A dual-portrait documentary featuring iconic American artists Truman Capote and Tennessee Williams opens July 9 at Nebraska’s Mary Riepma Ross Media Arts Center.
Continuing to show are “Summer of Soul” and “All Light, Everywhere,” feature films that explore, respectively, a watershed 1969 Harlem concert and the rapid expansion of surveillance technology.
In “Truman and Tennessee: An Intimate Conversation,” filmmaker Lisa Immordino Vreeland showcases the loves, fears and artistic achievements of Capote and Williams. The production includes an array of archival materials, film clips and vibrant voiceover work from Jim Parsons and Zachary Quinto as Capote and Williams, respectively.
The film celebrates the duo’s sometimes tumultuous friendship through the ages, and how their queer identity informed their artistic achievements and relationships.
“Truman and Tennessee,” which is not rated, shows through July 22.
In “Summer of Soul,” first-time director Ahmir “Questlove” Thompson interweaves live footage with revealing interviews to shine a light on the largely forgotten Harlem Cultural Festival. Filmed in Mount Morris Park (now Marcus Garvey Park), the festival spanned six weeks in summer 1969. It includes never-before-seen concerts by Stevie Wonder, Nina Simone, Sly and the Family Stone, Gladys Knight and the Pips, Ray Baretto, Abbey Lincoln, Max Roach and the Fifth Dimension.
The festival was intended to channel collective community anger about the assassination of civil rights leaders and the growing Black Panther movement into a celebratory event that affirmed Black pride in those who attended and the much-maligned Harlem neighborhood.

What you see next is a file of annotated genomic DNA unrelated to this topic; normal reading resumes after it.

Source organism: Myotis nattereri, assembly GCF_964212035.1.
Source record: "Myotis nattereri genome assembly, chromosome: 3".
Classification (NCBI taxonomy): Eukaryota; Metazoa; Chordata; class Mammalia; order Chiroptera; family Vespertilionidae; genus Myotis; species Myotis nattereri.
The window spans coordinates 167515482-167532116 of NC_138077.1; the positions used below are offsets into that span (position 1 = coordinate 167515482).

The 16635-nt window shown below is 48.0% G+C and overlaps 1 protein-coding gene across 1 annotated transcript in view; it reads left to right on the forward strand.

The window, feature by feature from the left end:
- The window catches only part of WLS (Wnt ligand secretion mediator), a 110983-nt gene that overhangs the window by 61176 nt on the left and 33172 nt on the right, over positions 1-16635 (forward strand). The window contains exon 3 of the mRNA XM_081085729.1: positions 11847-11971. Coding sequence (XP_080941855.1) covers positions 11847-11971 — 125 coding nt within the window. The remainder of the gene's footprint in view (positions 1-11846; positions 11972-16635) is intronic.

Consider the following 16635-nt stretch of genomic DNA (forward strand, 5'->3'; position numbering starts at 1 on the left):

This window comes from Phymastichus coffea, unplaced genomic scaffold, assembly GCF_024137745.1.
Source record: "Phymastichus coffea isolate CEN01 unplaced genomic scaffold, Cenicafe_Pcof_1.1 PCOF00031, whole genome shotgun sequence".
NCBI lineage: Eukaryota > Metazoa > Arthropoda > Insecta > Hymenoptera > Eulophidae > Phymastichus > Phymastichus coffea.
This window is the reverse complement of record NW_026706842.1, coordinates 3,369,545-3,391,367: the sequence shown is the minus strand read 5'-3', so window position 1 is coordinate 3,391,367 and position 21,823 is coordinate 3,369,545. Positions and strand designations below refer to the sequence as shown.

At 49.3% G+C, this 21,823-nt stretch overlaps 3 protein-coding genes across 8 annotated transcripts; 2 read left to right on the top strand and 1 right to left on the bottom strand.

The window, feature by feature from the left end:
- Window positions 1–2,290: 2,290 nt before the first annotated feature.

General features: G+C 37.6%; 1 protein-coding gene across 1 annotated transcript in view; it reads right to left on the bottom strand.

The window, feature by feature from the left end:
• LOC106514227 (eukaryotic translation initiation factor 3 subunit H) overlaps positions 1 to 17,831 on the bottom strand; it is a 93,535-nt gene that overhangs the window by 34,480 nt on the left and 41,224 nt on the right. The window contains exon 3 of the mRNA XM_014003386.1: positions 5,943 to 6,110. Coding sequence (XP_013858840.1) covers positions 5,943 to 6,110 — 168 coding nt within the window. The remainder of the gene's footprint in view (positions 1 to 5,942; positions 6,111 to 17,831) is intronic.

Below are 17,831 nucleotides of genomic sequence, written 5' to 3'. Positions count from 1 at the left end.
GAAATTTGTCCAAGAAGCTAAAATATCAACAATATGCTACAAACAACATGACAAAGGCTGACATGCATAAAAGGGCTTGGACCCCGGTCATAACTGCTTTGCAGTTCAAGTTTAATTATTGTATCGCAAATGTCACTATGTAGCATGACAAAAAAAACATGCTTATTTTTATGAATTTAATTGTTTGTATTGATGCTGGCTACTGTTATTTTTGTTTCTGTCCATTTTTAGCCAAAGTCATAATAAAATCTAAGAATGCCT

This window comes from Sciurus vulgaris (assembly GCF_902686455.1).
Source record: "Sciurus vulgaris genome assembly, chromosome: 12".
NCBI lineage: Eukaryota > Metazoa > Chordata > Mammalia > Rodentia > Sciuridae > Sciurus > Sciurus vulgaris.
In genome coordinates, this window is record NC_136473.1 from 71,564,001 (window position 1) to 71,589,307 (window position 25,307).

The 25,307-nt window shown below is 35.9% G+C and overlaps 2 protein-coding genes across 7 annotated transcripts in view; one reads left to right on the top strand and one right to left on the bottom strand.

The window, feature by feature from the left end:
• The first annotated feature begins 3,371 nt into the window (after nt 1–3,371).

Stories told in the film come from concertgoers, musicians and behind-the-scenes workers.
“Summer of Soul,” which opens July 2 and is rated PG-13 for some disturbing images, smoking and brief drug material, shows at the Ross through July 15.
Also showing is “All Light, Everywhere,” a documentary that poses thought-provoking questions about the modern view of objective reality and implications on the growing reliance on surveillance technology.
Winner of the Sundance 2021 Special Jury Prize for Nonfiction Experimentation, the film explores the shared histories of cameras, weapons, policing and justice. Showcasing how surveillance technologies have become a fixture in modern life, the film navigates the complexities of an objective point of view, probing biases inherent in human perception and the lens.
“All Light, Everywhere,” which is not rated, shows at the Ross through July 15.
For more information about films playing at the Ross, including show times and ticket pricing, click here or call 402-472-5353.